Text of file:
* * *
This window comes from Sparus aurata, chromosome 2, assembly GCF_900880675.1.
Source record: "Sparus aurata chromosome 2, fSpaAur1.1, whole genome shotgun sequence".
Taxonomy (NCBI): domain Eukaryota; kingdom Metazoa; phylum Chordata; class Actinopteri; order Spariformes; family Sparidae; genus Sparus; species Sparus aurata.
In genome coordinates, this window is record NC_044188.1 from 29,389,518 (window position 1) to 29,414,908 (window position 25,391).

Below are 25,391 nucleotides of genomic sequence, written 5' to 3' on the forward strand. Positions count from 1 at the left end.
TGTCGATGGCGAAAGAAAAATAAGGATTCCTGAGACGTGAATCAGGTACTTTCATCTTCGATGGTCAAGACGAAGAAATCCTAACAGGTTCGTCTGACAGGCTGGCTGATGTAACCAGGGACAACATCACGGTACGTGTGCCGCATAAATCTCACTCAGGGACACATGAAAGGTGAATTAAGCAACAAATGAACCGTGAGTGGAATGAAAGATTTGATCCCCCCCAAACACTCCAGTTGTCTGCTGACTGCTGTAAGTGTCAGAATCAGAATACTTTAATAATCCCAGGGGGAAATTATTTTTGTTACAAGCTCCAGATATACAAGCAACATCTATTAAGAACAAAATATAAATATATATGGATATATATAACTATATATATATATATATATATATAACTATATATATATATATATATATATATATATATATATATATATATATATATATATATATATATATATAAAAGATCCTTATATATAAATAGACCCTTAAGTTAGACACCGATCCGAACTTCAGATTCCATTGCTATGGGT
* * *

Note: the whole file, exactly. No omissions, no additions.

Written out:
This window comes from Sparus aurata, chromosome 2, assembly GCF_900880675.1.
Source record: "Sparus aurata chromosome 2, fSpaAur1.1, whole genome shotgun sequence".
Taxonomy (NCBI): domain Eukaryota; kingdom Metazoa; phylum Chordata; class Actinopteri; order Spariformes; family Sparidae; genus Sparus; species Sparus aurata.
In genome coordinates, this window is record NC_044188.1 from 29,389,518 (window position 1) to 29,414,908 (window position 25,391).

Below are 25,391 nucleotides of genomic sequence, written 5' to 3' on the forward strand. Positions count from 1 at the left end.
TGTCGATGGCGAAAGAAAAATAAGGATTCCTGAGACGTGAATCAGGTACTTTCATCTTCGATGGTCAAGACGAAGAAATCCTAACAGGTTCGTCTGACAGGCTGGCTGATGTAACCAGGGACAACATCACGGTACGTGTGCCGCATAAATCTCACTCAGGGACACATGAAAGGTGAATTAAGCAACAAATGAACCGTGAGTGGAATGAAAGATTTGATCCCCCCCAAACACTCCAGTTGTCTGCTGACTGCTGTAAGTGTCAGAATCAGAATACTTTAATAATCCCAGGGGGAAATTATTTTTGTTACAAGCTCCAGATATACAAGCAACATCTATTAAGAACAAAATATAAATATATATGGATATATATAACTATATATATATATATATATATATAACTATATATATATATATATATATATATATATATATATATATATATATATATATATATATATATATATAAAAGATCCTTATATATAAATAGACCCTTAAGTTAGACACCGATCCGAACTTCAGATTCCATTGCTATGGGT